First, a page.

What is general anesthesia and how is it performed in children?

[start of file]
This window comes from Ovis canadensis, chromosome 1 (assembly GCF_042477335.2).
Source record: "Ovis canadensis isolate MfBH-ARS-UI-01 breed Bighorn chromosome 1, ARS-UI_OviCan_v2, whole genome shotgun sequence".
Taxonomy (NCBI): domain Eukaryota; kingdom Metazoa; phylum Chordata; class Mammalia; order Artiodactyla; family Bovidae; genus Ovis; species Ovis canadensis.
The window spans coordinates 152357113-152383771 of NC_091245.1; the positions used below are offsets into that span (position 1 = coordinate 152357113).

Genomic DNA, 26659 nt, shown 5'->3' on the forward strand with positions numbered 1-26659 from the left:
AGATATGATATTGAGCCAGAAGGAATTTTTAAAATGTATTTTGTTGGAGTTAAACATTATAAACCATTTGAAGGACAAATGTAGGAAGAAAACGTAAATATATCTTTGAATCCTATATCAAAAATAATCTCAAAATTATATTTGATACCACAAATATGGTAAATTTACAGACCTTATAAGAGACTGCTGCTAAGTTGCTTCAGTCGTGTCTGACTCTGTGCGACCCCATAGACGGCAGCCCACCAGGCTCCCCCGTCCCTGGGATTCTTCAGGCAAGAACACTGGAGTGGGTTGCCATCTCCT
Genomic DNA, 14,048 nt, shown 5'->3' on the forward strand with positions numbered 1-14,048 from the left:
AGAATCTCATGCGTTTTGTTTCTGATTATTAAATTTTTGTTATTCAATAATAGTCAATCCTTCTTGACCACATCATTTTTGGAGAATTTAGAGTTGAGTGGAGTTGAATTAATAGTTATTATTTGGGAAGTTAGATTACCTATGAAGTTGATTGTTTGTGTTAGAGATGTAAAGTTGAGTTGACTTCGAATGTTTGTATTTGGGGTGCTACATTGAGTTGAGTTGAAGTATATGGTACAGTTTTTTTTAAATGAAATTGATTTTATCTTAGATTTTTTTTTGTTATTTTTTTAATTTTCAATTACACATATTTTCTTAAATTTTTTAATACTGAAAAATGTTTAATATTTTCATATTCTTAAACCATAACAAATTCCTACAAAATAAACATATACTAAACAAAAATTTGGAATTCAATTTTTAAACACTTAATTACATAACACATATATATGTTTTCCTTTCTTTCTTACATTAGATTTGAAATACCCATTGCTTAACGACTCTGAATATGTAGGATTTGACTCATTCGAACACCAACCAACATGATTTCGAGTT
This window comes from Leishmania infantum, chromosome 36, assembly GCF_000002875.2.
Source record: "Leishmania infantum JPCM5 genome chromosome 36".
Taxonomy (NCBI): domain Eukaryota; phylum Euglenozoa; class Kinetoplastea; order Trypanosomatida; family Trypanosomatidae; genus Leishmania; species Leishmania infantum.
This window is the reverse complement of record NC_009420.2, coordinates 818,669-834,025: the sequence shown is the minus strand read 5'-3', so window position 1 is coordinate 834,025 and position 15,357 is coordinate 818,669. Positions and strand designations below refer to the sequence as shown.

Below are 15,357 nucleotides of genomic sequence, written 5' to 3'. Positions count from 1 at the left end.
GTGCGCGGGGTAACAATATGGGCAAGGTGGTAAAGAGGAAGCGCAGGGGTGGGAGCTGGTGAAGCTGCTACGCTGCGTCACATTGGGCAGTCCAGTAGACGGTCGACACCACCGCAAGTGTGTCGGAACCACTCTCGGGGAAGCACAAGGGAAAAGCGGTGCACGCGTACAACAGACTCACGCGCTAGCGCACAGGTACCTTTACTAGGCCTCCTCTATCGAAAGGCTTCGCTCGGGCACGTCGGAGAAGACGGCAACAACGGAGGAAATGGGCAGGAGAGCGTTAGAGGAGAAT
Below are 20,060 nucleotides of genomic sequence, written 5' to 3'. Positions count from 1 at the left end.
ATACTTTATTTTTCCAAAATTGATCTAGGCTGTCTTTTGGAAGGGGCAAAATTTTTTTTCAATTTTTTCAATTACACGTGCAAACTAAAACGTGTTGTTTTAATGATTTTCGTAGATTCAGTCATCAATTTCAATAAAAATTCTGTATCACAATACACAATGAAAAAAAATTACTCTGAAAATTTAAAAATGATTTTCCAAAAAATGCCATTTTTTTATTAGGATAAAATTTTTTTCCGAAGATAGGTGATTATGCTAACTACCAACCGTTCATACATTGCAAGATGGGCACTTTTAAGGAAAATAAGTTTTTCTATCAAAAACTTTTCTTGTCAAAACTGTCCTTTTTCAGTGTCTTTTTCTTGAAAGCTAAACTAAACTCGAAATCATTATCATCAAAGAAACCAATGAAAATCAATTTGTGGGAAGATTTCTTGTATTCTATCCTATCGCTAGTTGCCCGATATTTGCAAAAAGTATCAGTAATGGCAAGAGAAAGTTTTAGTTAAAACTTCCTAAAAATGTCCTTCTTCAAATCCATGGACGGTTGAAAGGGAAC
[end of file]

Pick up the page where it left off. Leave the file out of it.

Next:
General anesthesia achieves reversible analgesia, unconsciousness, amnesia, and muscle relaxation, allowing a child to be operated without pain. One option to start anesthesia in children is inhalation of gases (sevofluorane) through a mask. This is a frequent method in pediatric anesthesia since it avoids having to prick children when they are awake to find a venous line. After they are sleep the vein line is search and other drugs are used. After anesthetic induction, an endotracheal tube or other airway system is placed so that the child breathe with the support of the anesthesia machine. The decision of the type of anesthesia to use is made by the anesthetist and depends on many factors such as patient characteristics, family history and type of surgery. Generally local anesthetics are placed in the surgical wound or in the area adjacent to it and in conjunction with intravenous drugs allows children to have no pain in the immediate postoperative period.